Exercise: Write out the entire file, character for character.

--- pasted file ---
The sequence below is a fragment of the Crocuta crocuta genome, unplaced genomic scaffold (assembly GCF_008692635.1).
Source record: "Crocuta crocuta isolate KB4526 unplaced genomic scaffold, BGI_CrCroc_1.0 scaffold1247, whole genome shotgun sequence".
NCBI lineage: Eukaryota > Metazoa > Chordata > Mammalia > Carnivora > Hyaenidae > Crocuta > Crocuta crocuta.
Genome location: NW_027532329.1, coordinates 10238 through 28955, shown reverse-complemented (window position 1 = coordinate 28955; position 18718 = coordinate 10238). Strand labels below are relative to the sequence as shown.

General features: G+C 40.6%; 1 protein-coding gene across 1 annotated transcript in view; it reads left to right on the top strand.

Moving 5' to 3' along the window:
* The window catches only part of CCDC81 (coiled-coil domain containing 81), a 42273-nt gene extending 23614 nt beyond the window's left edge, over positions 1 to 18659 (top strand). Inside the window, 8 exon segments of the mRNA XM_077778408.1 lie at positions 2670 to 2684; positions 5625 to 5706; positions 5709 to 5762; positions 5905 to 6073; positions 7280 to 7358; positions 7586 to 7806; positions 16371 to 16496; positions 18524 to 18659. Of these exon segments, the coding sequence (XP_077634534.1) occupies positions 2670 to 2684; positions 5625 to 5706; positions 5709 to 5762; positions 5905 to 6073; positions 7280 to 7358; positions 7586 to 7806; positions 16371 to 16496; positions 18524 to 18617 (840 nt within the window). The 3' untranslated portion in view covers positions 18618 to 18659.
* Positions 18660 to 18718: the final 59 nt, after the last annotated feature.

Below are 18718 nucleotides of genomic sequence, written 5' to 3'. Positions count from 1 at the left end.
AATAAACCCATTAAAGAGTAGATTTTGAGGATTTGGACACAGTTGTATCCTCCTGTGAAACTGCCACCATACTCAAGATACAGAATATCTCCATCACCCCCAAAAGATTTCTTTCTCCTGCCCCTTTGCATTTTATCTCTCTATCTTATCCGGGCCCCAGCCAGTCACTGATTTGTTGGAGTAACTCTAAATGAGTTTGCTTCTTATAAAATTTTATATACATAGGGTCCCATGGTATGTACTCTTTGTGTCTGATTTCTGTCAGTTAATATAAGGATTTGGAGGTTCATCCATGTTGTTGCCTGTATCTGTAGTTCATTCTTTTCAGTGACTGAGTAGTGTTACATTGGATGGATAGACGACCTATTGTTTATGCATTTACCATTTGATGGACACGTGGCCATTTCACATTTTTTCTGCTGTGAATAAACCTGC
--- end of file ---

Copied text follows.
The sequence below is a fragment of the Crocuta crocuta genome, unplaced genomic scaffold (assembly GCF_008692635.1).
Source record: "Crocuta crocuta isolate KB4526 unplaced genomic scaffold, BGI_CrCroc_1.0 scaffold1247, whole genome shotgun sequence".
NCBI lineage: Eukaryota > Metazoa > Chordata > Mammalia > Carnivora > Hyaenidae > Crocuta > Crocuta crocuta.
Genome location: NW_027532329.1, coordinates 10238 through 28955, shown reverse-complemented (window position 1 = coordinate 28955; position 18718 = coordinate 10238). Strand labels below are relative to the sequence as shown.

General features: G+C 40.6%; 1 protein-coding gene across 1 annotated transcript in view; it reads left to right on the top strand.

Moving 5' to 3' along the window:
* The window catches only part of CCDC81 (coiled-coil domain containing 81), a 42273-nt gene extending 23614 nt beyond the window's left edge, over positions 1 to 18659 (top strand). Inside the window, 8 exon segments of the mRNA XM_077778408.1 lie at positions 2670 to 2684; positions 5625 to 5706; positions 5709 to 5762; positions 5905 to 6073; positions 7280 to 7358; positions 7586 to 7806; positions 16371 to 16496; positions 18524 to 18659. Of these exon segments, the coding sequence (XP_077634534.1) occupies positions 2670 to 2684; positions 5625 to 5706; positions 5709 to 5762; positions 5905 to 6073; positions 7280 to 7358; positions 7586 to 7806; positions 16371 to 16496; positions 18524 to 18617 (840 nt within the window). The 3' untranslated portion in view covers positions 18618 to 18659.
* Positions 18660 to 18718: the final 59 nt, after the last annotated feature.

Below are 18718 nucleotides of genomic sequence, written 5' to 3'. Positions count from 1 at the left end.
AATAAACCCATTAAAGAGTAGATTTTGAGGATTTGGACACAGTTGTATCCTCCTGTGAAACTGCCACCATACTCAAGATACAGAATATCTCCATCACCCCCAAAAGATTTCTTTCTCCTGCCCCTTTGCATTTTATCTCTCTATCTTATCCGGGCCCCAGCCAGTCACTGATTTGTTGGAGTAACTCTAAATGAGTTTGCTTCTTATAAAATTTTATATACATAGGGTCCCATGGTATGTACTCTTTGTGTCTGATTTCTGTCAGTTAATATAAGGATTTGGAGGTTCATCCATGTTGTTGCCTGTATCTGTAGTTCATTCTTTTCAGTGACTGAGTAGTGTTACATTGGATGGATAGACGACCTATTGTTTATGCATTTACCATTTGATGGACACGTGGCCATTTCACATTTTTTCTGCTGTGAATAAACCTGC